In the summer of 1848, eighty-one prominent Babis gathered at the village of Badasht in northwestern Iran to discuss ways of freeing the Bab from his imprisonment in Azerbaijan. Bahá'u'lláh attended with his brothers, but largely stayed in the background. He suggested divine names for some of the Babis, in accordance with the Bab's instructions that his followers glorify God in this manner, and it was at this point that he adopted for himself the name Baha', or the divine glory. His young brother, Mirza Yahya, then 17, became Sobh-e Azal or the Morn of Eternity. A conflict broke out at Badasht among Babis who wished to proclaim the abrogation of Islamic law and the establishment of the Bab's independent revelation, and those who saw the Babi religion as still compatible with preservation of Shi`a legal codes. Bahá'u'lláh, like Qurrat u'l-`Ayn, supported the adoption of the new revealed law of the Bab, which was a winning position.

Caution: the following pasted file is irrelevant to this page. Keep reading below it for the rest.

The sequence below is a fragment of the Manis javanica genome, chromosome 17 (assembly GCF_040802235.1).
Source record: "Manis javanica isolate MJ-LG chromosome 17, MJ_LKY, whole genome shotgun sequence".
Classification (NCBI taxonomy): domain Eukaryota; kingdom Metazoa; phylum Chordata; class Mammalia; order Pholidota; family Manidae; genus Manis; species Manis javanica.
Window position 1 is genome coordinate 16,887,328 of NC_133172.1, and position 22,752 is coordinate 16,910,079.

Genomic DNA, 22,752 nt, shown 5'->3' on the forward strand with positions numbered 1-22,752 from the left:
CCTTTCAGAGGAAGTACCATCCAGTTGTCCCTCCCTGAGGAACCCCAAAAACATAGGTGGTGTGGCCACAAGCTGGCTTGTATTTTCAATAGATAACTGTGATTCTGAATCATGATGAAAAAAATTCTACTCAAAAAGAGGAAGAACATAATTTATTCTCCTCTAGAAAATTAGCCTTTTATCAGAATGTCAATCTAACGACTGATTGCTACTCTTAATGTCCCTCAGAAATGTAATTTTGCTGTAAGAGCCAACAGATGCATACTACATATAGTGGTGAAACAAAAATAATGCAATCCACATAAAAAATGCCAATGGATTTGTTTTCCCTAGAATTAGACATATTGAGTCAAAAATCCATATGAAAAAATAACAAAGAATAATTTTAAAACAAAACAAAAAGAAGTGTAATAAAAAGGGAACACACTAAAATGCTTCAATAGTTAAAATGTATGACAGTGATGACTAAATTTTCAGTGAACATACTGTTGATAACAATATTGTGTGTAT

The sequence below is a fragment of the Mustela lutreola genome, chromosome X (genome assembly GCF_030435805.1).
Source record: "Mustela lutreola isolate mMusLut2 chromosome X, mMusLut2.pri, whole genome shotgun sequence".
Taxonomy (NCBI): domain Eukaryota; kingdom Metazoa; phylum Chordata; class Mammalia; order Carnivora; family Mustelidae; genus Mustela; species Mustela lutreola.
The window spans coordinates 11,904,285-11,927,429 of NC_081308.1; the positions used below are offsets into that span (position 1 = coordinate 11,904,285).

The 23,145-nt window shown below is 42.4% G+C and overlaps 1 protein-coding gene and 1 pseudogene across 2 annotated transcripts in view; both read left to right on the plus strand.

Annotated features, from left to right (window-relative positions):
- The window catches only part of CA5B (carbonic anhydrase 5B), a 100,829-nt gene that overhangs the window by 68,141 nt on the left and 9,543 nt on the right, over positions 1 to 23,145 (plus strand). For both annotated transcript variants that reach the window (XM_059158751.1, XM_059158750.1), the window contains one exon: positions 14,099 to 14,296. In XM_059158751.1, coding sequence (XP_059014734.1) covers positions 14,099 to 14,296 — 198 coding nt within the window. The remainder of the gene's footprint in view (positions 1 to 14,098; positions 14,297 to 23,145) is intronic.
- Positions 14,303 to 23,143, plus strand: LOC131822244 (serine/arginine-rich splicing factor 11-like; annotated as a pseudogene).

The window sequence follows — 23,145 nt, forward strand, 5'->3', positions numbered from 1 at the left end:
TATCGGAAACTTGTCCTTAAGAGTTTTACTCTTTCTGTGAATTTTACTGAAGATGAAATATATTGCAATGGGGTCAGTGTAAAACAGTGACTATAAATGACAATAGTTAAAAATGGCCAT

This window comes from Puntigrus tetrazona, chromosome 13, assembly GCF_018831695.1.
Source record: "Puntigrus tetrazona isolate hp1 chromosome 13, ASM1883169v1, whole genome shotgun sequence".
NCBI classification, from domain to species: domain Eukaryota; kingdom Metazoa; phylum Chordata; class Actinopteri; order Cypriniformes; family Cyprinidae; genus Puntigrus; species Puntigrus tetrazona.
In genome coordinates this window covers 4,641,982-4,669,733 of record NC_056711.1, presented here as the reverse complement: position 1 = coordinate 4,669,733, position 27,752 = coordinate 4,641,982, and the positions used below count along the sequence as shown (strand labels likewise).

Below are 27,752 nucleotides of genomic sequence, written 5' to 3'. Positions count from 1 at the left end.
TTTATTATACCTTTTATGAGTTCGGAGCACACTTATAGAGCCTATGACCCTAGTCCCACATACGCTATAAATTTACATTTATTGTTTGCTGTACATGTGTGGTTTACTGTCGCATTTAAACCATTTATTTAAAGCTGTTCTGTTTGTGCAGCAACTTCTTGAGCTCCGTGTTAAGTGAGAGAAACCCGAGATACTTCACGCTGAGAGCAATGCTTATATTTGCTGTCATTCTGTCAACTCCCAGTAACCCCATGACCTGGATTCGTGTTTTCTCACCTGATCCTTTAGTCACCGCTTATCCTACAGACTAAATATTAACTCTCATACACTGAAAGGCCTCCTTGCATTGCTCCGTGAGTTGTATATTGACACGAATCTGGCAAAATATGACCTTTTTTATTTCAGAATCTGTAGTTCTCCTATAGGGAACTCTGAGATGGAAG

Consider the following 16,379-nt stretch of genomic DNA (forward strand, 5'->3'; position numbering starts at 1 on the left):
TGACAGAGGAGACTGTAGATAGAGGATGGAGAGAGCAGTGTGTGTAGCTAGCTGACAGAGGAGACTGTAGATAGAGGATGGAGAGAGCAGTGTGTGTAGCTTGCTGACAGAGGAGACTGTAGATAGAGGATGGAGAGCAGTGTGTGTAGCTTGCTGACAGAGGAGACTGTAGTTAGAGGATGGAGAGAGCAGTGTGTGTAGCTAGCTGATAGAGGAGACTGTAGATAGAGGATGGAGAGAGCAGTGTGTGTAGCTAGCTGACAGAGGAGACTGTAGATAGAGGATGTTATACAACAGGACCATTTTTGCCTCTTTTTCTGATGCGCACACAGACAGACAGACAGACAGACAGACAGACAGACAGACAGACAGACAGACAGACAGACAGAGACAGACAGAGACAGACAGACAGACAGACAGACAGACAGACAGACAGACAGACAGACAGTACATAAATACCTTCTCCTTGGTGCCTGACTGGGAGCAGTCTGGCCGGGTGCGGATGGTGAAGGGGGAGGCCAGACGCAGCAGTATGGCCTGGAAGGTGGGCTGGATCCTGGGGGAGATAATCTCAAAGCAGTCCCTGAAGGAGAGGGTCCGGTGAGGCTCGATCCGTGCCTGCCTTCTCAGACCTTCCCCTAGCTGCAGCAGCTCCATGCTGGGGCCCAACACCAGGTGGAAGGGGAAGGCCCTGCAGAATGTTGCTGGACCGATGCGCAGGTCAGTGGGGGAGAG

In the upheavals and persecutions of the late 1840s, Bab had lost many of his major disciples. He began increasingly corresponding with other followers, including Bahá'u'lláh, and Mulla `Ali "`Azim" Turshizi and Azal as well. It is said that in the winter of 1850, Bahá'u'lláh was corresponding with the Bab, dictating his letters to Mirza Yahya; for the purposes of secrecy, these letters were sent in Mirza Yahya's name. It is widely believed that some of the letters the Bab wrote to Mirza Yahya in this period actually appear to have been addressed through him to Bahá'u'lláh. By the spring of 1850 the grand vizier, Amir Kabir, was putting great pressure on the Babis, and the religion needed a secret head whose identity remained unknown to the authorities. Bahá'u'lláh and Mulla `Abdu'l-Karim decided to give it out that Mirza Yahya Azal was the chief of the new religion, in order to protect Bahá'u'lláh, now the real leader of the underground Babis. Many prominent Babis acknowledged Mirza Yahya Azal as a "Mirror"; but there is no evidence that the Bab appointed him as a successor, and there were many Mirrors among the Bab's followers.